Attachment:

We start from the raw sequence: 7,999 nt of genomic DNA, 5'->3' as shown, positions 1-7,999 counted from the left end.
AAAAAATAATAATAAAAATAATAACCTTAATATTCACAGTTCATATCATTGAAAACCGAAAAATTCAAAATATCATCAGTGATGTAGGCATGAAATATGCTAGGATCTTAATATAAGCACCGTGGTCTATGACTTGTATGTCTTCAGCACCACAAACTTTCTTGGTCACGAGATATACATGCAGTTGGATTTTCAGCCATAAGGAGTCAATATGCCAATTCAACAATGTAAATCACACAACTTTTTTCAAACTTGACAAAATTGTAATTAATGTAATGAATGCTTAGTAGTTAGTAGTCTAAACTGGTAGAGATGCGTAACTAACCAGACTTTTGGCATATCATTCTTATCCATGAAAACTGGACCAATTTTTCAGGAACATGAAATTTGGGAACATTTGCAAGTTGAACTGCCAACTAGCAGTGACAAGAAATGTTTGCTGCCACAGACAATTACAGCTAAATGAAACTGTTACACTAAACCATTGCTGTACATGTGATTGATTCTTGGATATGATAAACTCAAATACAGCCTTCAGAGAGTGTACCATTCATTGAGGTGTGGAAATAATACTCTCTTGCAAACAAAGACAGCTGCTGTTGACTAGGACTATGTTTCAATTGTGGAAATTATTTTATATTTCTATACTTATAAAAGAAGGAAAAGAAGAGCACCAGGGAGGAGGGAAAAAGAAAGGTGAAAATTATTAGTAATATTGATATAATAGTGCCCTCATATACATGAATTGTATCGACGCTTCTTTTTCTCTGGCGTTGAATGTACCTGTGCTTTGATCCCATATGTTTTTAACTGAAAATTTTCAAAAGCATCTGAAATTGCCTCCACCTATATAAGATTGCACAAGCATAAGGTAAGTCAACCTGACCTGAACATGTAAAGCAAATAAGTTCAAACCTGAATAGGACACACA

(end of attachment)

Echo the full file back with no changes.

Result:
We start from the raw sequence: 7,999 nt of genomic DNA, 5'->3' as shown, positions 1-7,999 counted from the left end.
AAAAAATAATAATAAAAATAATAACCTTAATATTCACAGTTCATATCATTGAAAACCGAAAAATTCAAAATATCATCAGTGATGTAGGCATGAAATATGCTAGGATCTTAATATAAGCACCGTGGTCTATGACTTGTATGTCTTCAGCACCACAAACTTTCTTGGTCACGAGATATACATGCAGTTGGATTTTCAGCCATAAGGAGTCAATATGCCAATTCAACAATGTAAATCACACAACTTTTTTCAAACTTGACAAAATTGTAATTAATGTAATGAATGCTTAGTAGTTAGTAGTCTAAACTGGTAGAGATGCGTAACTAACCAGACTTTTGGCATATCATTCTTATCCATGAAAACTGGACCAATTTTTCAGGAACATGAAATTTGGGAACATTTGCAAGTTGAACTGCCAACTAGCAGTGACAAGAAATGTTTGCTGCCACAGACAATTACAGCTAAATGAAACTGTTACACTAAACCATTGCTGTACATGTGATTGATTCTTGGATATGATAAACTCAAATACAGCCTTCAGAGAGTGTACCATTCATTGAGGTGTGGAAATAATACTCTCTTGCAAACAAAGACAGCTGCTGTTGACTAGGACTATGTTTCAATTGTGGAAATTATTTTATATTTCTATACTTATAAAAGAAGGAAAAGAAGAGCACCAGGGAGGAGGGAAAAAGAAAGGTGAAAATTATTAGTAATATTGATATAATAGTGCCCTCATATACATGAATTGTATCGACGCTTCTTTTTCTCTGGCGTTGAATGTACCTGTGCTTTGATCCCATATGTTTTTAACTGAAAATTTTCAAAAGCATCTGAAATTGCCTCCACCTATATAAGATTGCACAAGCATAAGGTAAGTCAACCTGACCTGAACATGTAAAGCAAATAAGTTCAAACCTGAATAGGACACACA